Saturday, April 14, 2012

Sturdy and Home (This week's Photo Hunt themes)


When most people in the world think of Hong Kong, they tend to conjure up vistas filled with high rise buildings -- some of which house offices and shops, others of which are home to a substantial number of the Big Lychee's slightly over 7 million inhabitants.  Images, in short, akin to the top most picture in my entry this week for  Sandi's and Gattina's Photo Hunts (albeit minus the green foreground that came from my having taken that photographs from within the borders of a Hong Kong country park!).

Others will think of Victoria Peak, Hong Kong Island's highest hill, and the views to be found from there. For many locals, the Peak (as it tends to be more simply referred to here) also stands as the residential and social summit of Hong Kong.  So it strikes me as somewhat ironic -- and also rather funny -- that few of the homes on it look deemed worthy of photographing -- not least because while sturdy enough, they really don't stand out that much architecturally or aesthetically.  (To get an idea what I mean, see the middle shot of my three photographs.)

For the fact of the matter is that it's location much more than building construction itself that really determines their attractiveness, prices and such here in Hong Kong.  And even while the sturdy homes in my bottom photo are located in an agriculturally fertile area, they are miles cheaper than anything to be found on The Peak -- and not because they are more modest looking either but, instead, because of their location out in the northwestern New Territories that's not far from the historically rich (but now much less so) Kam Tin (whose name translates from Cantonese as Gold Field) but inconveniently distanced from the central business district and associated high density and cosmopolitan commercial areas of Asia's World City.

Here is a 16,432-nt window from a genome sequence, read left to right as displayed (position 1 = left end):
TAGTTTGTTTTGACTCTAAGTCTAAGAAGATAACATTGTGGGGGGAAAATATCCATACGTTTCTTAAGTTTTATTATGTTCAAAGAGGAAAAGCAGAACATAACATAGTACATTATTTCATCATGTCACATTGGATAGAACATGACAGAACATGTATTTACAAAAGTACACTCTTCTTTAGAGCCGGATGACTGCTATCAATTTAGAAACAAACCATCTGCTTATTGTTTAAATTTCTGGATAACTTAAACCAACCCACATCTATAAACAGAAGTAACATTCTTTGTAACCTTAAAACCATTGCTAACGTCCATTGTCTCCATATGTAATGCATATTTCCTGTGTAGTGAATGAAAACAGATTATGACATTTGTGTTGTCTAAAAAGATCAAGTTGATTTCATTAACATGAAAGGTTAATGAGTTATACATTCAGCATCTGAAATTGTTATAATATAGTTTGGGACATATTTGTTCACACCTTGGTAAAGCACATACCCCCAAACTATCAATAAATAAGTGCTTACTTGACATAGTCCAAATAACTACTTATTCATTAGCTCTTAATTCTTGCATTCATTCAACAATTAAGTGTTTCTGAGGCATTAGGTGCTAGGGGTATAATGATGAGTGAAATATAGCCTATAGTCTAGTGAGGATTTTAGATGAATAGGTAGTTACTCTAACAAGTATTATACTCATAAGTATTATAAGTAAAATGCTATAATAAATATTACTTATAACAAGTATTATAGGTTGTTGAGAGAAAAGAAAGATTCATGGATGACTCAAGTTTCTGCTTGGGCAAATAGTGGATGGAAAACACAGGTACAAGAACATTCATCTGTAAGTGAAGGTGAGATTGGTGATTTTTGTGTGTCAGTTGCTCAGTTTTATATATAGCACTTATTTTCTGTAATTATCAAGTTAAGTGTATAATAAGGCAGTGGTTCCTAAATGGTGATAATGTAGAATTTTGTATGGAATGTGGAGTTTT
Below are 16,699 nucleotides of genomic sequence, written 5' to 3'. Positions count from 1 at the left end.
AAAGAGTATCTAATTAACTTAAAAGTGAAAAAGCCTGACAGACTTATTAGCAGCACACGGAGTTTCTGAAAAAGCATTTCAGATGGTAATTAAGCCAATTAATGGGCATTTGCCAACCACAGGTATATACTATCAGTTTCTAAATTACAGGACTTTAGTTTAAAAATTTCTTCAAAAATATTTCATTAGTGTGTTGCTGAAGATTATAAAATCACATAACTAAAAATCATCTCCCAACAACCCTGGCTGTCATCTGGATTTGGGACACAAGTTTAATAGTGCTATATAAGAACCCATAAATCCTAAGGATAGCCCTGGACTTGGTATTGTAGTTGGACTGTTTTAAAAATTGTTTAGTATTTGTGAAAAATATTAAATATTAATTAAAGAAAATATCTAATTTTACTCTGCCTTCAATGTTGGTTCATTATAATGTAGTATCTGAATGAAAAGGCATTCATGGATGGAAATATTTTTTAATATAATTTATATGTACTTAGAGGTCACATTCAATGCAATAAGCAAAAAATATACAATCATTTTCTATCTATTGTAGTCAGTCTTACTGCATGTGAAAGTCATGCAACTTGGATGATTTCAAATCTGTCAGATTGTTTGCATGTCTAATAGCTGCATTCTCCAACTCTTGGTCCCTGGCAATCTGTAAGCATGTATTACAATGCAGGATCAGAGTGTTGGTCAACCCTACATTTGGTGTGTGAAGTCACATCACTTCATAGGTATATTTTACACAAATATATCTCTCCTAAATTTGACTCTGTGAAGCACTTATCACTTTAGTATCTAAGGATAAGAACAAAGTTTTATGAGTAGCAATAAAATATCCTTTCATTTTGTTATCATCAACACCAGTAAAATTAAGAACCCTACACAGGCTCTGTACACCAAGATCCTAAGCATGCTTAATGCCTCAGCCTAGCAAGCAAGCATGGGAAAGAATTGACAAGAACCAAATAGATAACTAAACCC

MaR said...

Yes, your first shot is exactly the picture I have in mind when I hear about Hong Kong. Impressive architecture because of the height of those buildings, nothing else! Enjoyed your post, happy weekend!

Ann, Chen Jie Xue 陈洁雪 said...

was listening to a chinese song a young man sang on China's Chinese New Year.

he bought a cardigan for his mum.
He said, don't be too precious and not wear it. Bu yaw bu sir teck , Bu na lai choun.

I Lol, think of my very expensive and hardly used bag which turned useless to mould.

Do you know the singer?

eastcoastlife said...

Singapore's going to be like HK one day. We are a tiny island with a projected population of 6.5 million in the future our homes have no where to build except to go up. :)

YTSL said...

Hi Mar --

I think people also find impressive how close the buildings can be to one another... ;b

Hi Ann --

Sorry, no... don't know the song or the singer! Actually... I don't know too many Mandarin language songs -- especially if they're not sung by Teresa Teng, Tsai Chin or Faye Wong! ;(

Hi Ecl Tan --

Actually, I think there's less rural/non-built up areas in Singapore than Hong Kong already! Remember that some 40% of Hong Kong still is countryside, much of it country park area!

Hootin' Anni said...

Amazing architecture...especially that first image. Wow....beautiful scene too.


Happy weekend.

Carver said...

I like the look of the rural home in the last shot. That is interesting that the homes with a view aren't more unique. I also associate the top shot with what I think of Hong Kong looking like although I've never been there. Bill was in Hong Kong some when he was in the navy so I've seen his photos from the late 1960s early 1970s. I've visited your blog and seen movies and other sources to get a sense of the changes since he was there.

The nesting boxes/birdhouses I provide are used each year for nesting and are pretty seasonal. After the babies are grown they leave the boxes until next season. I have a lot of year round birds but I think they mostly go to the trees and overgrown bushes for shelter.

Trekcapri said...

Hi YTSL, that first photo is amazing. Here in LA county we have 9 million but we are so spread out but it looks like in Hong Kong it's concentrated. Those high rises are amazing, and I like the landscape around it.Looks like the second photo is a version of our Hollywood Hills which is prime real estate here. Interesting to compare. Great post for this week's two themes.

Have a wonderful weekend.

Susan Demeter said...

When I think of Hong Kong I too think of high rises, and crowds. Great pics and always fun to learn new stuff here :)

Gattina said...